Today was another "snow day" in Central Texas. I wish folks would drive sanely in this stuff. It's not a lot different from driving sanely in the rain, just more extreme. Nobody around here drives sanely in the rain, either. Proof: local accident rates skyrocket whenever it rains.
Key: slow down, you need a lot more time to respond to trouble, and traction is bad.
Key: stay farther away from other vehicles, you need a lot more space to respond to troubles, and traction is bad.
Key: turn on your lights, all colors are "stealth" in poor visibility conditions, even reds and yellows.
Advice specifically for pickup drivers: reduce rear tire pressures in bad traction conditions unless you are fully loaded. "Softer" tires break away less. (I have a pickup, too. This really works!)
Key for icy bridges: slow way down BEFORE you reach the bridge. You have to see what's on it, and still have time to respond.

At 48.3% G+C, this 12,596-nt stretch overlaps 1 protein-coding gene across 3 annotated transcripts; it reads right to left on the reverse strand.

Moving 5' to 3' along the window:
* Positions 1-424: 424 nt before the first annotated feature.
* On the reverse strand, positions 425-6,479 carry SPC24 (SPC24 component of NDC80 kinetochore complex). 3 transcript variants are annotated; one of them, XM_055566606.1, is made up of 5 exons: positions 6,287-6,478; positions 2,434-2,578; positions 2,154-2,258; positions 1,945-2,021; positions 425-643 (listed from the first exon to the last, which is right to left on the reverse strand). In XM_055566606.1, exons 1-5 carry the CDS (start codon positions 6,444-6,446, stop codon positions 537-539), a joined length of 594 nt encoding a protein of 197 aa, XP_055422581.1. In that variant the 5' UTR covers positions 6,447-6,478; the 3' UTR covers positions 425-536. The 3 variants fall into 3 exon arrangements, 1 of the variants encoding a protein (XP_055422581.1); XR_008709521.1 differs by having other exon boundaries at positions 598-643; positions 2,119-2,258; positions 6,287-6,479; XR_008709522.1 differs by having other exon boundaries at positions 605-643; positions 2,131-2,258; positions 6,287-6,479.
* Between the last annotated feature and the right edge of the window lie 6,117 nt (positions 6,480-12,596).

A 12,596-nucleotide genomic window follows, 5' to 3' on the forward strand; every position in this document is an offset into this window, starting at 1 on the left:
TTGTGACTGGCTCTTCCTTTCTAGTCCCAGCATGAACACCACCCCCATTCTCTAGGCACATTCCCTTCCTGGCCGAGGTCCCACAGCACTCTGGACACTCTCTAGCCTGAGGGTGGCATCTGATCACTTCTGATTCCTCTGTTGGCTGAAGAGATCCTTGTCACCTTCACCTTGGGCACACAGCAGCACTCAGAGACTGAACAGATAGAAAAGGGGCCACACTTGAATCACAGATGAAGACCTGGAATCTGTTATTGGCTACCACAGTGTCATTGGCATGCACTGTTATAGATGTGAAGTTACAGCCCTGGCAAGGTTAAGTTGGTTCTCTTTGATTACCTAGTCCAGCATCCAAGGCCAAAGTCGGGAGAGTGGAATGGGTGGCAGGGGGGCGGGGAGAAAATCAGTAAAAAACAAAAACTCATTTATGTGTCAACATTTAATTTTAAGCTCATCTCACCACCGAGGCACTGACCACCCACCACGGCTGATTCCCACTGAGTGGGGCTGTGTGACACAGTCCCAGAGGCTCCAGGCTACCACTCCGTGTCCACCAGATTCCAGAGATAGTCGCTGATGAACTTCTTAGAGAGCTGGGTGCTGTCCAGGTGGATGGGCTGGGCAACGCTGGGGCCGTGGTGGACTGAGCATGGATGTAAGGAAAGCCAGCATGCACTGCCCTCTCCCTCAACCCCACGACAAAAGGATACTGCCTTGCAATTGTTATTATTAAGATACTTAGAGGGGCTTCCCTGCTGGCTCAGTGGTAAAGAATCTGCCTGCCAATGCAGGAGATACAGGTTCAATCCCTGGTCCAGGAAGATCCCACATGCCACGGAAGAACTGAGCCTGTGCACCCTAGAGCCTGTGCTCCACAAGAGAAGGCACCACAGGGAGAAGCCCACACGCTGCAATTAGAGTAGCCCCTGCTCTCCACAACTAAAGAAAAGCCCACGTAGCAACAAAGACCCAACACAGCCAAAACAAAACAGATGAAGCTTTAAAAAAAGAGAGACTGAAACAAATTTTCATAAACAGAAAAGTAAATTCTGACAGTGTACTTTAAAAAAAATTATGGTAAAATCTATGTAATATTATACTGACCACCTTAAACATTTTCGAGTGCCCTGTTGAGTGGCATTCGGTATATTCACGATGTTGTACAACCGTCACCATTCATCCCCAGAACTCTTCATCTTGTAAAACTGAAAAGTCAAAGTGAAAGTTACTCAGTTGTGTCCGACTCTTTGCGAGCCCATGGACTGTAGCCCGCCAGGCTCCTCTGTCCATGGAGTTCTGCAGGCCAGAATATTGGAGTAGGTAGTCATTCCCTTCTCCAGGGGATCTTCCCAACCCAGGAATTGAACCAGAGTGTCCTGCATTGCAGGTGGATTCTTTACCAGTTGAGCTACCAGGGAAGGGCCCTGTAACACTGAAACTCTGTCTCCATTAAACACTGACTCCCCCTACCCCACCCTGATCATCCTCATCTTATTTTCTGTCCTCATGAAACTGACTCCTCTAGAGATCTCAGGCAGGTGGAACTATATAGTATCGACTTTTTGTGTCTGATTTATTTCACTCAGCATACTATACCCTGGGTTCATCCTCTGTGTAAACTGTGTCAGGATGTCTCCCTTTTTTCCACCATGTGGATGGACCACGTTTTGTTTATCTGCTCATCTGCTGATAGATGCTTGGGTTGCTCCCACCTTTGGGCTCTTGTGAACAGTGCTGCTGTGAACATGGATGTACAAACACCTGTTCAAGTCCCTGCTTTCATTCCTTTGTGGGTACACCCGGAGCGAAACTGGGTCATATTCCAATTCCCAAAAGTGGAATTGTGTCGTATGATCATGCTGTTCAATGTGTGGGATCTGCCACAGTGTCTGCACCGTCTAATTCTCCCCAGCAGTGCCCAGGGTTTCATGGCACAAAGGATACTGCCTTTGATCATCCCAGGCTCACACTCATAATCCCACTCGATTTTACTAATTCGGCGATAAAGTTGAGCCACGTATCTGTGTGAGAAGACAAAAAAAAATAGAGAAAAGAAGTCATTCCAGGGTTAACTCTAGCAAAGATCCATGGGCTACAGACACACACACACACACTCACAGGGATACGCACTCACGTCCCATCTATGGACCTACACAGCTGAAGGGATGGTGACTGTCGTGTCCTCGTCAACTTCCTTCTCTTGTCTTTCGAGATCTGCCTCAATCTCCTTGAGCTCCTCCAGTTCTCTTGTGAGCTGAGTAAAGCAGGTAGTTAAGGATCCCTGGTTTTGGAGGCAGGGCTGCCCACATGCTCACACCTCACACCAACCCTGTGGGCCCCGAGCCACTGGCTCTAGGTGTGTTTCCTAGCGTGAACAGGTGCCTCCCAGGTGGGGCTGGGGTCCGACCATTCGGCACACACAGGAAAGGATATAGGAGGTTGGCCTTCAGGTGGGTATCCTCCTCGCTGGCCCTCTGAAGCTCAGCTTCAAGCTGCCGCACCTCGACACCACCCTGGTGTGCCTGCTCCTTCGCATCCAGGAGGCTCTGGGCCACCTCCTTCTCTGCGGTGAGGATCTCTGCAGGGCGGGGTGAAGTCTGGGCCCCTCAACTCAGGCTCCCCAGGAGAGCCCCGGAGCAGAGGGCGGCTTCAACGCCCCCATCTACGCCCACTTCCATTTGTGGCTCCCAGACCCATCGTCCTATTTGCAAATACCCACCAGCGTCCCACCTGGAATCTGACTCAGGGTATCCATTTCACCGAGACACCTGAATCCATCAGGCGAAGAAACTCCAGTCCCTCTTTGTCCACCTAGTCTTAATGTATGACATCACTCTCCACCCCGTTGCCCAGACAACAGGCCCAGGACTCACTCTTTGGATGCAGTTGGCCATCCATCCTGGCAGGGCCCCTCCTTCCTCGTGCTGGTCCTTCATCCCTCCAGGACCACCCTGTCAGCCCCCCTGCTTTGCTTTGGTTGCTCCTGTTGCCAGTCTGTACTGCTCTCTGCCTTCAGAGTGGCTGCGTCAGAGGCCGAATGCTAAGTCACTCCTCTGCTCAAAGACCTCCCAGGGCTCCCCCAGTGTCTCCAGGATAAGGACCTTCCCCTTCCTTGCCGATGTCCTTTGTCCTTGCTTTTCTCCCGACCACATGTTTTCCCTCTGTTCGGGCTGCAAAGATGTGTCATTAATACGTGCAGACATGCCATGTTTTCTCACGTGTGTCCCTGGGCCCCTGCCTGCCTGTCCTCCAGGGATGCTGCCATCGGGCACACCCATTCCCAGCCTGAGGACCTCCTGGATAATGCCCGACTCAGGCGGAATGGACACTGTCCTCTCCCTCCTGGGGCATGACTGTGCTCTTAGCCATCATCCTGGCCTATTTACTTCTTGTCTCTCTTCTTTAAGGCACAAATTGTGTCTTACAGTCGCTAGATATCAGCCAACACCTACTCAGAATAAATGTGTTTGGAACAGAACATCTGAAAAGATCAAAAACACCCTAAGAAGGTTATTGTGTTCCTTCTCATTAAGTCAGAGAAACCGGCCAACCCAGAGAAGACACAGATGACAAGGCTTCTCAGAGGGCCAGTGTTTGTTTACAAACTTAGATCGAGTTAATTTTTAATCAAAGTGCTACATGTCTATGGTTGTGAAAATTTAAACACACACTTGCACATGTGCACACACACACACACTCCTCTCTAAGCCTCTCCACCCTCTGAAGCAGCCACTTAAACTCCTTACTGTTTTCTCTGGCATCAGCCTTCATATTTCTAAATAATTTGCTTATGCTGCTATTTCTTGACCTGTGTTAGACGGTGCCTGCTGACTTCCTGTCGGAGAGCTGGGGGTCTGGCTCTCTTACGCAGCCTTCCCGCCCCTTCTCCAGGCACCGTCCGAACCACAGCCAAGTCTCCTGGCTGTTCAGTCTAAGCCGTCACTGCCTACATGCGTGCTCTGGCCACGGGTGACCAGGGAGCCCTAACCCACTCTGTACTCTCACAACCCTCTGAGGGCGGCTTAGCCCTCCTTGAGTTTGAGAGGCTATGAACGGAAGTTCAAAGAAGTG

If the bridge really is icy, here is practical advice on how to move over it (in priority order):
(1) slow down under 30 mph (under 20 is even better),
(2) put your wheels in prior wheel ruts where the ice is thinner and softer, and
(3) cross the bridge in a straight line coasting (no power, no brakes).
This stuff worked for me driving without chains, in two 100-year-record Minnesota winters. I never, ever had a problem, much less an accident. That was a real education for a Texas flat-land boy, too!
However, I will admit that keeping my Texas plates as long as I could helped me stay farther away from all the other vehicles. (Everyone else was scared to death to come near me!)